permanent groups are to be published in "Assigned Numbers".
Appendix II contains some background discussion of several issues
related to host group addresses.
5. MODEL OF A HOST IP IMPLEMENTATION
The multicast extensions to a host IP implementation are specified in
terms of the layered model illustrated below. In this model, ICMP
and (for level 2 hosts) IGMP are considered to be implemented within
the IP module, and the mapping of IP addresses to local network
addresses is considered to be the responsibility of local network
modules. This model is for expository purposes only, and should not
be construed as constraining an actual implementation.
| Upper-Layer Protocol Modules |
--------------------- IP Service Interface -----------------------
| | | |
| | ICMP | IGMP |
| IP |______________|______________|
| Module |
---------------- Local Network Service Interface -----------------
| | |
| Local | IP-to-local address mapping |
| Network | (e.g., ARP) |
| Modules |_____________________________|
| (e.g., Ethernet) |
To provide level 1 multicasting, a host IP implementation must
support the transmission of multicast IP datagrams. To provide level
2 multicasting, a host must also support the reception of multicast
IP datagrams. Each of these two new services is described in a
separate section, below. For each service, extensions are specified
for the IP service interface, the IP module, the local network
service interface, and an Ethernet local network module. Extensions
to local network modules other than Ethernet are mentioned briefly,
but are not specified in detail.
6. SENDING MULTICAST IP DATAGRAMS
6.1. Extensions to the IP Service Interface
Multicast IP datagrams are sent using the same "Send IP" operation
used to send unicast IP datagrams; an upper-layer protocol module
merely specifies an IP host group address, rather than an individual
IP address, as the destination. However, a number of extensions may
be necessary or desirable.
First, the service interface should provide a way for the upper-layer
protocol to specify the IP time-to-live of an outgoing multicast
datagram, if such a capability does not already exist. If the
upper-layer protocol chooses not to specify a time-to-live, it should
default to 1 for all multicast IP datagrams, so that an explicit
choice is required to multicast beyond a single network.
Second, for hosts that may be attached to more than one network, the
service interface should provide a way for the upper-layer protocol
to identify which network interface is be used for the multicast
transmission. Only one interface is used for the initial
transmission; multicast routers are responsible for forwarding to any
other networks, if necessary. If the upper-layer protocol chooses
not to identify an outgoing interface, a default interface should be
used, preferably under the control of system management.
Third (level 2 implementations only), for the case in which the host
is itself a member of a group to which a datagram is being sent, the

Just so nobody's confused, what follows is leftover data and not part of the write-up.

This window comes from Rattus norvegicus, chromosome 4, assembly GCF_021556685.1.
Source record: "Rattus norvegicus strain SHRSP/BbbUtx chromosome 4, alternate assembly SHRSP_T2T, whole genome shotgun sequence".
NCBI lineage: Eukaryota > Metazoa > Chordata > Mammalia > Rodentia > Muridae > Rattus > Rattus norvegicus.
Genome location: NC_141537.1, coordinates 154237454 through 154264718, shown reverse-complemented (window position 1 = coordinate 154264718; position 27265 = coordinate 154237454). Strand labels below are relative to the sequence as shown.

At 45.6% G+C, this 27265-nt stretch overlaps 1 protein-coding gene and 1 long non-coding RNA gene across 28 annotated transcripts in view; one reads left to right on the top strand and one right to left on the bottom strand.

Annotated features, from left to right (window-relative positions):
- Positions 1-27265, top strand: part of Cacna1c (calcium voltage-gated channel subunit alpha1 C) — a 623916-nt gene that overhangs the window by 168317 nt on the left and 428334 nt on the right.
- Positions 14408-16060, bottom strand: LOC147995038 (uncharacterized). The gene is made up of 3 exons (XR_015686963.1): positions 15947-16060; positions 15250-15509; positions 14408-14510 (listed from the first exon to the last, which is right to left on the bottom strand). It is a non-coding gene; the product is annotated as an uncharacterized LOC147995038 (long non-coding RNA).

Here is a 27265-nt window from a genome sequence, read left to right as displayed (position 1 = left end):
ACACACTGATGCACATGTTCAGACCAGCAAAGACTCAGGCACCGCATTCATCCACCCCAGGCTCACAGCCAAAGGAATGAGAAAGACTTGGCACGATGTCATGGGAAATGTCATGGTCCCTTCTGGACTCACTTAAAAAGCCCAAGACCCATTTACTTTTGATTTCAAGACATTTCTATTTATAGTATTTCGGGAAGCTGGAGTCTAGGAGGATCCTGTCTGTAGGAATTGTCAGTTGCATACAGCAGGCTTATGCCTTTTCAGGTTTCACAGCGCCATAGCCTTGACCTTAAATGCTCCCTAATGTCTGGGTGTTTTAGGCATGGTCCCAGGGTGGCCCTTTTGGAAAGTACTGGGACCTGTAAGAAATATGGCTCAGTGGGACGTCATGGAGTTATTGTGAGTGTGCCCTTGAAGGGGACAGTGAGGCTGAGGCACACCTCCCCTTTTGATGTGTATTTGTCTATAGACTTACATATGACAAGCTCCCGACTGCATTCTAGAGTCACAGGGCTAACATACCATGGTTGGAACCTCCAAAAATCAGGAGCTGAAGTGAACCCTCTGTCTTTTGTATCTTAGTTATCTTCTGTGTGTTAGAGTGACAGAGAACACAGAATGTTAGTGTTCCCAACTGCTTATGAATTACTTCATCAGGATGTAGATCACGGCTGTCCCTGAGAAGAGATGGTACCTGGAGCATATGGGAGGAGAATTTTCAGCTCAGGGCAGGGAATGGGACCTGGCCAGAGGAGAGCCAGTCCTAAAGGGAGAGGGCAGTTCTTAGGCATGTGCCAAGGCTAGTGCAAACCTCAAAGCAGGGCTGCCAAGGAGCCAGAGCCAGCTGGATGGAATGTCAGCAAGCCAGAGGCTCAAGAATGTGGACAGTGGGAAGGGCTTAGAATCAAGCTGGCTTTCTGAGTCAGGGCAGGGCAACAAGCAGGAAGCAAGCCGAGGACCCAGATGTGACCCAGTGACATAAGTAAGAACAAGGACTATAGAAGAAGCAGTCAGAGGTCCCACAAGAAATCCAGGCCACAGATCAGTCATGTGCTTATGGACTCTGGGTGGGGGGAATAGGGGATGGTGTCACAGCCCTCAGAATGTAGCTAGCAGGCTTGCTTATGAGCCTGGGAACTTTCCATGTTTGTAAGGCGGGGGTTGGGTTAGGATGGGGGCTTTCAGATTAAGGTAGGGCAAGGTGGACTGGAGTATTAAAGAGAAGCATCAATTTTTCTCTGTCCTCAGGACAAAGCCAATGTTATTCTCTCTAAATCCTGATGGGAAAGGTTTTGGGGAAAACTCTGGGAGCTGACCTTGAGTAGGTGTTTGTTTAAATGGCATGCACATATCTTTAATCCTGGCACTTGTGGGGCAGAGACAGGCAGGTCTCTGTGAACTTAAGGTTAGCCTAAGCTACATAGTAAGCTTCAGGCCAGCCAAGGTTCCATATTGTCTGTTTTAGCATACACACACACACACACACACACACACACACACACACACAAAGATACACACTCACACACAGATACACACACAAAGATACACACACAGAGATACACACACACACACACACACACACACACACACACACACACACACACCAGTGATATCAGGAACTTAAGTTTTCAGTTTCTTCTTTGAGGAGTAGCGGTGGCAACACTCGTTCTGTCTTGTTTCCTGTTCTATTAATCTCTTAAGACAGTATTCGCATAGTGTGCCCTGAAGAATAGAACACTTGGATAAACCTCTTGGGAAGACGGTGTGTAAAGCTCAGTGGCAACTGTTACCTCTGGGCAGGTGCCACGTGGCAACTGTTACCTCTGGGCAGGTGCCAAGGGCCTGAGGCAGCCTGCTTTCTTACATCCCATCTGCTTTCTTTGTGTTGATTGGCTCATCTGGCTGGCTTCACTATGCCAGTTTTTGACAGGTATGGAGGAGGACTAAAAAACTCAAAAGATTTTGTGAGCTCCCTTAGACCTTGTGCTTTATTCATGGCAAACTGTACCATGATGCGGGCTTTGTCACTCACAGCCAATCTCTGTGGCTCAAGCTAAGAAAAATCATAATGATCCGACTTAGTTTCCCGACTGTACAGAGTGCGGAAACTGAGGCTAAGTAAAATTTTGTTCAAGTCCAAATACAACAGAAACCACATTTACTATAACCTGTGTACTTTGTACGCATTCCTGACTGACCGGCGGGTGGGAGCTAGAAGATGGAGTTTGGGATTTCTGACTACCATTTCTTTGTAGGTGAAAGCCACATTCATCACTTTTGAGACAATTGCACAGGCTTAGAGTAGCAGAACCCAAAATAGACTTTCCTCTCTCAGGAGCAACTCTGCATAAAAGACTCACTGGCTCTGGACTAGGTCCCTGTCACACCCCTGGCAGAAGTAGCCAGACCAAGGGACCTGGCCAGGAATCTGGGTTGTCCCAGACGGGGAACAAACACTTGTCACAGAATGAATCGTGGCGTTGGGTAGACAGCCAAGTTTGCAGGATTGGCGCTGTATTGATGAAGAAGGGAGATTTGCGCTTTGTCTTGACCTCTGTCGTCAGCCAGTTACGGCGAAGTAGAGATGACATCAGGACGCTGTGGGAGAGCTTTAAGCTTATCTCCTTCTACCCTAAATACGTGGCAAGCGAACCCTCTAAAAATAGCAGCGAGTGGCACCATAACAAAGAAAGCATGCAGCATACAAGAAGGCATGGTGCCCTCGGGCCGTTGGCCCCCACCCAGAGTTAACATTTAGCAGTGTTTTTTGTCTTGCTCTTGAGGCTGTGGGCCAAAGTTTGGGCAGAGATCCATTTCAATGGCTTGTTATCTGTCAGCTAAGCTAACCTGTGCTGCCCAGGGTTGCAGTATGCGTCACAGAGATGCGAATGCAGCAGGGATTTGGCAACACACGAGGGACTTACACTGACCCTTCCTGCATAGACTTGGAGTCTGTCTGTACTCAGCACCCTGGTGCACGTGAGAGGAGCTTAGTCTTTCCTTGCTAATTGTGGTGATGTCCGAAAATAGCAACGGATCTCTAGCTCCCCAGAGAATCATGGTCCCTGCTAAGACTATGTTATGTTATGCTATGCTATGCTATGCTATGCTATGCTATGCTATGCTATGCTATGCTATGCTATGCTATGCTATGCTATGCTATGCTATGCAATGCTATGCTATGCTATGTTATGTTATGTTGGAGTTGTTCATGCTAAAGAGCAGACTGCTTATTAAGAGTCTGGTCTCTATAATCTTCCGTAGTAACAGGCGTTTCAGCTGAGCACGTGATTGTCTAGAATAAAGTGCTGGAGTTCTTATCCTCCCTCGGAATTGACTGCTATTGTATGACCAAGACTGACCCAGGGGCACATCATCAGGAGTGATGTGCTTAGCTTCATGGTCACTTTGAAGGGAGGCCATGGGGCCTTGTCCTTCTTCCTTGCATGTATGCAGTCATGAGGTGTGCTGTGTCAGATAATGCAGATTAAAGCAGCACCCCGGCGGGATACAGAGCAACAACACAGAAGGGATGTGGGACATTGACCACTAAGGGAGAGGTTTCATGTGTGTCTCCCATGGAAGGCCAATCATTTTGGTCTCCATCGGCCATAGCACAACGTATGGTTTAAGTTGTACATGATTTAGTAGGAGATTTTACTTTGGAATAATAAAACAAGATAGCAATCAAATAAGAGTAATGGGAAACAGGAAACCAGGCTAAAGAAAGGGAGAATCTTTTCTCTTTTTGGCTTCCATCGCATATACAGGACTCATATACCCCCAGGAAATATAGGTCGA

service interface should provide a way for the upper-layer protocol
to inhibit local delivery of the datagram; by default, a copy of the
datagram is looped back. This is a performance optimization for
upper-layer protocols that restrict the membership of a group to one
process per host (such as a routing protocol), or that handle
loopback of group communication at a higher layer (such as a
multicast transport protocol).
6.2. Extensions to the IP Module
To support the sending of multicast IP datagrams, the IP module must
be extended to recognize IP host group addresses when routing
outgoing datagrams. Most IP implementations include the following
if IP-destination is on the same local network,
send datagram locally to IP-destination
send datagram locally to GatewayTo( IP-destination )
To allow multicast transmissions, the routing logic must be changed
if IP-destination is on the same local network
or IP-destination is a host group,
send datagram locally to IP-destination
send datagram locally to GatewayTo( IP-destination )
If the sending host is itself a member of the destination group on
the outgoing interface, a copy of the outgoing datagram must be
looped-back for local delivery, unless inhibited by the sender.
(Level 2 implementations only.)
The IP source address of the outgoing datagram must be one of the
individual addresses corresponding to the outgoing interface.
A host group address must never be placed in the source address field
or anywhere in a source route or record route option of an outgoing
6.3. Extensions to the Local Network Service Interface
No change to the local network service interface is required to
support the sending of multicast IP datagrams. The IP module merely
specifies an IP host group destination, rather than an individual IP
destination, when it invokes the existing "Send Local" operation.
6.4. Extensions to an Ethernet Local Network Module
The Ethernet directly supports the sending of local multicast packets
by allowing multicast addresses in the destination field of Ethernet
packets. All that is needed to support the sending of multicast IP
datagrams is a procedure for mapping IP host group addresses to